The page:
I have been struggling with this contest problem for awhile now which is found at this link: https://people.eecs.berkeley.edu/~hilfingr/programming-contest/pacific-northwest/2009/b.pdf
Short summary of problem: Given an n×m board (3 ≤ n≤6, 5≤m≤50) move a Blenjeel sand worm (of length n) from the left column to the right column, ensuring the worm never simultaneously occupies two squares of the same color.
It's acceptable for the worm to reach the right column in either orientation. The worm can move either from its head or tail, meaning that if the head moves (at any particular time) to a new valid position on the grid, the tail would now be located at the "second to last" square of where the tail was previously located. The same idea occurs if the tail were to be moved instead.
Given an input of ints which represents a board such as:
output the minimum number of moves needed to move the worm from the left column to the right column, or -1 if there is no such solution.
My current train of thought is a recursive DFS that calculates the min path the worm can take from the left column to the right column. This is done by keeping track of the number of moves at each recursive call, as well as making sure we don't have duplicate colors in the worm at anytime, and avoiding cycles by not letting the worm visit a configuration that was already visited (provided the repeated visit happens in the same recursive path). This solution semmed good to me initially but it does not seem to pass some of the test cases.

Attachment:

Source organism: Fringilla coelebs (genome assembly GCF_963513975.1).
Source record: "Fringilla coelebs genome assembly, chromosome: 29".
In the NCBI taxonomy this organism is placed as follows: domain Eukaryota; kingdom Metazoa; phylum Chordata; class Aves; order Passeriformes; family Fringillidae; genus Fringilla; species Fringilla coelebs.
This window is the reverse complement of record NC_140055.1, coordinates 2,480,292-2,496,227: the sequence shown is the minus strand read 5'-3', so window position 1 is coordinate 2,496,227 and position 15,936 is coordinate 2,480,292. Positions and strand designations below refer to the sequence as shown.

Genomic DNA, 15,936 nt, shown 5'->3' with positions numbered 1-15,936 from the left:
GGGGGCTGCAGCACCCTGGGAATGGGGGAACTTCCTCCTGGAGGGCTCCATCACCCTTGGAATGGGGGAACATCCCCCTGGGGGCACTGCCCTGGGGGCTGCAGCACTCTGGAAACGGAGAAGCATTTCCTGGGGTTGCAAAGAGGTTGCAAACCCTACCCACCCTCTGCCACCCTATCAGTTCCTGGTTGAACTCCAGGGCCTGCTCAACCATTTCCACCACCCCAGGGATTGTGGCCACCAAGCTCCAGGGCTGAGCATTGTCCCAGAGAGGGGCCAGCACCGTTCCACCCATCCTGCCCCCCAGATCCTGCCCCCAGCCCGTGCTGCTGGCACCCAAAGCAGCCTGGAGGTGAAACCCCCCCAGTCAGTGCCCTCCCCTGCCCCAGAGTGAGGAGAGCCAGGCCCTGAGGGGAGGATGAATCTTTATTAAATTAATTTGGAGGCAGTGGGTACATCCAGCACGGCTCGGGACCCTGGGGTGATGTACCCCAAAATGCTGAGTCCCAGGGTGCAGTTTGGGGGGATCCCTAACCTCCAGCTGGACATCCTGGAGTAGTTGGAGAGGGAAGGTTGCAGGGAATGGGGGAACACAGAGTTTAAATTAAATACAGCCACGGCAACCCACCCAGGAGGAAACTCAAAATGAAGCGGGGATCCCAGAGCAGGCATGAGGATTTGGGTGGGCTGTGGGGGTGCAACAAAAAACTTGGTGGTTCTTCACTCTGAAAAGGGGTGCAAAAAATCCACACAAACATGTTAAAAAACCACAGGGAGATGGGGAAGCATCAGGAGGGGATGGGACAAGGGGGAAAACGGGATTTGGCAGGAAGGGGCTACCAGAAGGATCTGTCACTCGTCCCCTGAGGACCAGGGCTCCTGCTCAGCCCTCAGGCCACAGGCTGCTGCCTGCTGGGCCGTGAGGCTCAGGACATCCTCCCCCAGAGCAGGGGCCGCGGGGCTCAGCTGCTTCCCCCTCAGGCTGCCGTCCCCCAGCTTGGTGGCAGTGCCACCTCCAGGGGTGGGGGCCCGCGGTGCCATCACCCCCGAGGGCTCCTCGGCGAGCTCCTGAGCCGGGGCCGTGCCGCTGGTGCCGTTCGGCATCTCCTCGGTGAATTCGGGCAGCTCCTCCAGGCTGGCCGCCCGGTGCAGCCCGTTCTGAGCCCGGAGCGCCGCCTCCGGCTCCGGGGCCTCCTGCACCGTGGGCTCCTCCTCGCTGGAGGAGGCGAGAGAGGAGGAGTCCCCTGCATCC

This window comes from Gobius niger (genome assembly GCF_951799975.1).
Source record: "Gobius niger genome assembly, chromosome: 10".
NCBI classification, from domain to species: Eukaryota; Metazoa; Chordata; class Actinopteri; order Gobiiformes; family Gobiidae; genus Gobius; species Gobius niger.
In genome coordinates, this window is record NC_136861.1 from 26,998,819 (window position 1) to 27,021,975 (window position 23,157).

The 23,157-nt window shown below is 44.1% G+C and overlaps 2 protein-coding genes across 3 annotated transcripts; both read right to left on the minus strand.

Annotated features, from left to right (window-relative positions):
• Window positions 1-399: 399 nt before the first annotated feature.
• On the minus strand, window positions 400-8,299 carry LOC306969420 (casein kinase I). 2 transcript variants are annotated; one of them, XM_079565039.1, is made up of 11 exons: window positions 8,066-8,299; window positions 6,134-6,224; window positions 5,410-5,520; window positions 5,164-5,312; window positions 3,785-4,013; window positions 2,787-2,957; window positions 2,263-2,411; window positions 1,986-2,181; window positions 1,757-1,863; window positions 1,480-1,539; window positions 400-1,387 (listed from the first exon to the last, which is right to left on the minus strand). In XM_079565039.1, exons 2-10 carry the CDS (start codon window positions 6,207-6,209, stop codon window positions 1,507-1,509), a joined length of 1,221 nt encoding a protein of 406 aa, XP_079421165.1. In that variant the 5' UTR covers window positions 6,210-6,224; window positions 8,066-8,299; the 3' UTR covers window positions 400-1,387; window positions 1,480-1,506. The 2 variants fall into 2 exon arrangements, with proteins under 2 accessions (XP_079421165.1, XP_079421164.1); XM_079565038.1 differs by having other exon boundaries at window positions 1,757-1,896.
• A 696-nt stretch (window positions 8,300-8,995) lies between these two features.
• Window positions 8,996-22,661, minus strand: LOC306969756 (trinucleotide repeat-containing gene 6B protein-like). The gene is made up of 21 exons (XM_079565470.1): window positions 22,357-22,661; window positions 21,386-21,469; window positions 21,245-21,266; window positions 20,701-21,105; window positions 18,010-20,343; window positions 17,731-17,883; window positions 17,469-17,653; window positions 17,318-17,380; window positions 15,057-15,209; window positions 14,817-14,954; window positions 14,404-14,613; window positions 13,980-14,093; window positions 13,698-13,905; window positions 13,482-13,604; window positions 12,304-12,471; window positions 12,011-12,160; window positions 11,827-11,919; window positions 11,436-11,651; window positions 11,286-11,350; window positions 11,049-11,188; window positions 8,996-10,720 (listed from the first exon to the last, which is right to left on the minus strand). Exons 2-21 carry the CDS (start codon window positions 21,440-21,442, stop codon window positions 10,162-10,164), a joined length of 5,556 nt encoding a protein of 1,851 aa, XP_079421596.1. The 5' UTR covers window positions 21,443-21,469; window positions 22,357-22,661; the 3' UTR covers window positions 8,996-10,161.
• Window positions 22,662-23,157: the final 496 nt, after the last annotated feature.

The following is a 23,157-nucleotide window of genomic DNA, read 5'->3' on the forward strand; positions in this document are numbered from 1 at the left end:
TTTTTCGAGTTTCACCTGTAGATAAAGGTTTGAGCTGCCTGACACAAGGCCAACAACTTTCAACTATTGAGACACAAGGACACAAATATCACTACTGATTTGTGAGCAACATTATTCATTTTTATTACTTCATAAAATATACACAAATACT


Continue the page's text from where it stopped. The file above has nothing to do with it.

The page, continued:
I have been stumped for awhile now and I was wondering if anyone has any idea on how to correctly approach this problem? Any hints/ideas are appreciated.